Many of my favorite bookseller stories begin, "There was this customer who...." Here's one: There was this customer who regularly came into Manchester's Northshire Bookstore looking for fiction recommendations, and for a brief period took some of mine. She was a brusque, intense New Jersey lawyer who owned a weekend getaway place in Vermont. "I liked this one," I'd say, launching into my 25-words-or-less bookish moment of passionate intensity. Then she'd lock her steely, cross-examination courtroom eyes on mine and demand, "Well, did you like it or did you love it?"
Though I managed a few successful handsells, she quickly discovered that her reading tastes were more closely aligned with those of Louise Jones, a colleague of mine the lawyer was also consulting about great reads. It was only a matter of time before the attorney acted in the decisive manner you would expect, and even though we continued our friendly bookish banter for years, Louise became her handseller of choice.
(photo: Mary Allen)
I was thinking about that customer Tuesday night when I returned to the Northshire for a party celebrating Louise's retirement after more than 30 years as a bookseller. In addition to current and former staff members, the guests included many longtime customers for whom Louise has played an important role--equal parts friend and reading guru.
In the bookstore's e-newsletter recently, Northshire co-owner Chris Morrow observed: "As many of you know, Louise's specialty was mystery books. She has turned generations of visitors on to the latest mysteries--whether mainstream or obscure. But Louise's impact is much broader than that. She helped train countless booksellers in the art of master bookselling, she wrote and edited many of our newsletters, and she steadfastly advocated for excellence. Please join me in thanking Louise for her dedication to the bookstore and the community for these many years."
Hired by the Northshire in the spring of 1992, I was one of the countless booksellers Louise trained. During my interview process, someone explained the absurd concept that customers would expect, even demand, book recommendations from me. As a customer at many bookshops, I had never asked for such a thing and wondered why anyone would want to know what I liked to read. Fortunately, I kept those reservations to myself and was hired.
How, then, did I make the substantial transition from skeptic to passionate handseller so quickly? I watched and learned and emulated. From day one, I saw how Louise turned conversations into sales without pushing; how she condensed the essence of a book into an irresistible paragraph; how she could handsell a suspense novel, cookbook, historical biography or book about fishing with equal adeptness (and sometimes to the same customer); and how she moved across the sales floor taking care of business while always being available for customer interaction. I learned that bookselling was not just a retail job. It could be a vocation, even an art.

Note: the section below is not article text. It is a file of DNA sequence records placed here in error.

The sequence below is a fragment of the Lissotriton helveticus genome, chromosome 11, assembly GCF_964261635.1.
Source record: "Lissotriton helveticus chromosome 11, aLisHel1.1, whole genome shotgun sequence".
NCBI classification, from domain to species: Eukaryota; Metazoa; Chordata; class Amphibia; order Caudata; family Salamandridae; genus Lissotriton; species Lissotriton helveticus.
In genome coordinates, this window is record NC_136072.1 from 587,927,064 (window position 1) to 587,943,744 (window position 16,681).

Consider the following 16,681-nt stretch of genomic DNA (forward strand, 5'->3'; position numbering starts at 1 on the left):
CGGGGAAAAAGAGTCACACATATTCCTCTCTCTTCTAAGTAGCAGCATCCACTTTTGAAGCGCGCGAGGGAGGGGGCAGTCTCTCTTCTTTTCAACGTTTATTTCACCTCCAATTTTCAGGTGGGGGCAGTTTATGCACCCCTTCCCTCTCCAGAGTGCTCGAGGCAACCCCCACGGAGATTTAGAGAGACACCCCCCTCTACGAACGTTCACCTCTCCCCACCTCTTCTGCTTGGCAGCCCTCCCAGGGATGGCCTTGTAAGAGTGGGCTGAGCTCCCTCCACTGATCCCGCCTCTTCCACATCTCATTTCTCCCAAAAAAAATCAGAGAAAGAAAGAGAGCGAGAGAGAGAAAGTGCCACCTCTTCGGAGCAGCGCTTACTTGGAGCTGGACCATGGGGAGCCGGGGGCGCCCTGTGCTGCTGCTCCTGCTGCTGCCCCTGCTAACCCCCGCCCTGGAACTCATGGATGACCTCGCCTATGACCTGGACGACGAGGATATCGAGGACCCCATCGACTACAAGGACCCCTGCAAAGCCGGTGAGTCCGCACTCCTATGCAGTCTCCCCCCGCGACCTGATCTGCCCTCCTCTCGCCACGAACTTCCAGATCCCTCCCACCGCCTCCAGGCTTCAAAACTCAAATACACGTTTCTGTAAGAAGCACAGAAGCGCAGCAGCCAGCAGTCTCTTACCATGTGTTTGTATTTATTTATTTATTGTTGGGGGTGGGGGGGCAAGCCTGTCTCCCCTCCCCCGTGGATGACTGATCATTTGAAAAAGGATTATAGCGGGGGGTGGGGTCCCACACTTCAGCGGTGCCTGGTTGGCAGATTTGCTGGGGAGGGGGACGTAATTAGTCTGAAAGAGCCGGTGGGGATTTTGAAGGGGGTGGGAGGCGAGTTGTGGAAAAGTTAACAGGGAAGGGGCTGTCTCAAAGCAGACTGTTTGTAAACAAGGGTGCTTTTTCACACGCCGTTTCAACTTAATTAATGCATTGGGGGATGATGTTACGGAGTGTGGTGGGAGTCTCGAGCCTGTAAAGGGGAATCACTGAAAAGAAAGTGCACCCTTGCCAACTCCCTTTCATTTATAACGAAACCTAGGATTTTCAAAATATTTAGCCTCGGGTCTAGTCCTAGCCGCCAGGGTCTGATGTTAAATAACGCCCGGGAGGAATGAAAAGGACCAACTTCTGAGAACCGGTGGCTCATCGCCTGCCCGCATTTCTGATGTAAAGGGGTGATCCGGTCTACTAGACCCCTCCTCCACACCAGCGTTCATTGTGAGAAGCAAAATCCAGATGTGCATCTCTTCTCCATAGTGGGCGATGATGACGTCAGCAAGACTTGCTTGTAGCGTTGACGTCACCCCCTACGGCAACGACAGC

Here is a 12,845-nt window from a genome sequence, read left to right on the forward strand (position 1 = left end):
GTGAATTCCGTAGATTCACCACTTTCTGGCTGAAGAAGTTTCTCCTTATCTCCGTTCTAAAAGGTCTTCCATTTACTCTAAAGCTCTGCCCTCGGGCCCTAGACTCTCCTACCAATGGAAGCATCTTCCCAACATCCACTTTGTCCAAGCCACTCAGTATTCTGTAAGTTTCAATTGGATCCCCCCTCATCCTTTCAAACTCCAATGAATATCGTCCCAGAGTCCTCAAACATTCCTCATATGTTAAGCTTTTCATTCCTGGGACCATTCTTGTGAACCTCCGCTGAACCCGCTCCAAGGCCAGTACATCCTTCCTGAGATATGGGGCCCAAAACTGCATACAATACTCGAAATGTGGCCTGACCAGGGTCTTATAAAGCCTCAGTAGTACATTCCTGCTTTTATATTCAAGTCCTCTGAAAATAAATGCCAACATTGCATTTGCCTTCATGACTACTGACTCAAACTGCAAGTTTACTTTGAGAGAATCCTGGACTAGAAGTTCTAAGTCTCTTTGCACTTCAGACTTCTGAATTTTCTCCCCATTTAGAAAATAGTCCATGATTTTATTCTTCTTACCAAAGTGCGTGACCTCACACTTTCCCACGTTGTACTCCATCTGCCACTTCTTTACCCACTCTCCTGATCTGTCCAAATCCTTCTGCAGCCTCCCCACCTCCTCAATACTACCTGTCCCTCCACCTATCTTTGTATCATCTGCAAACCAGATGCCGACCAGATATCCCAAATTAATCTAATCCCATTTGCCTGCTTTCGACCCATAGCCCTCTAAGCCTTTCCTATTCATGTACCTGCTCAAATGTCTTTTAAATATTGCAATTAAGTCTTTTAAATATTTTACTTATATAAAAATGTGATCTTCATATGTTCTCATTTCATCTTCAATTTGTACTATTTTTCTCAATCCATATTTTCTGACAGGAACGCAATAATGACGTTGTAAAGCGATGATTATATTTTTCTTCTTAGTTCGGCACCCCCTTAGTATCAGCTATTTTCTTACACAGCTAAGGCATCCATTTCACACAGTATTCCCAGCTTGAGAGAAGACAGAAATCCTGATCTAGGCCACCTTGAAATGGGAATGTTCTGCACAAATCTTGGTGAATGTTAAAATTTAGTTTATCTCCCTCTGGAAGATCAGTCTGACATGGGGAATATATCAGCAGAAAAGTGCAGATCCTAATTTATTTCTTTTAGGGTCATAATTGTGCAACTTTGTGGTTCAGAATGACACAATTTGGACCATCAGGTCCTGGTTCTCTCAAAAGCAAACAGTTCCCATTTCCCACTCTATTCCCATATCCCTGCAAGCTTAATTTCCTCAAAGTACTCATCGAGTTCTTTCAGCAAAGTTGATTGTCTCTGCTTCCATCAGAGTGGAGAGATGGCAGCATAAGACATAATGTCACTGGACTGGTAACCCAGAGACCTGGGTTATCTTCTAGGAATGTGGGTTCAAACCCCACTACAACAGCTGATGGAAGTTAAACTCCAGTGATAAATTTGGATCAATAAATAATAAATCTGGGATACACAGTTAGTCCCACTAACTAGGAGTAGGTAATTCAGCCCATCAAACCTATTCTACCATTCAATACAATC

During Louise's retirement party, Ed Morrow, co-founder (with Barbara) of the Northshire, said, "A bookstore is really a culture and a society of like-minded people. Louise has been an example right from the start of the epitome of bookselling. She helped the bookstore to grow and to create a culture."
Observing her, I learned the cultural value of being a great frontline bookseller. Gradually, I also came to realize that when the book trade used the term "bookseller," they were most often referring to bookstore owners rather than staff. In 2004, I launched a blog called Fresh Eyes: A Bookseller's Journal in part to showcase the important role frontline booksellers like Louise play in the business, particularly since they are usually the only direct point of contact the book-buying public has with the publishing industry.
I think perceptions have changed in recent years, with the growth of social media interaction among booksellers and more publisher awareness, as well as the creation of venues like ABA's Winter Institute. Still, it is often headline news in local newspapers and industry trade publications when bookstore owners sell or close their shops, while the retirement of a gifted frontline bookseller, which can also have significant community impact, receives less attention.
Louise is one of those gifted booksellers and she will be missed. Former publisher sales rep Bill Andrews, who called on the Northshire for many years, summed it up nicely in a Facebook comment: "I guess all good things must end. Congratulations Louise! You are without doubt one of the absolute best booksellers I have ever seen, a true pro in every way, and as nice as they come. Thank you for the many kindnesses you have shown me down through the years. Enjoy the party--such a classy move--and enjoy all those fantastic books that await you in retirement. You are fantastic!!" And she is. Happy retirement, Louise. --Published by Shelf Awareness, issue #2423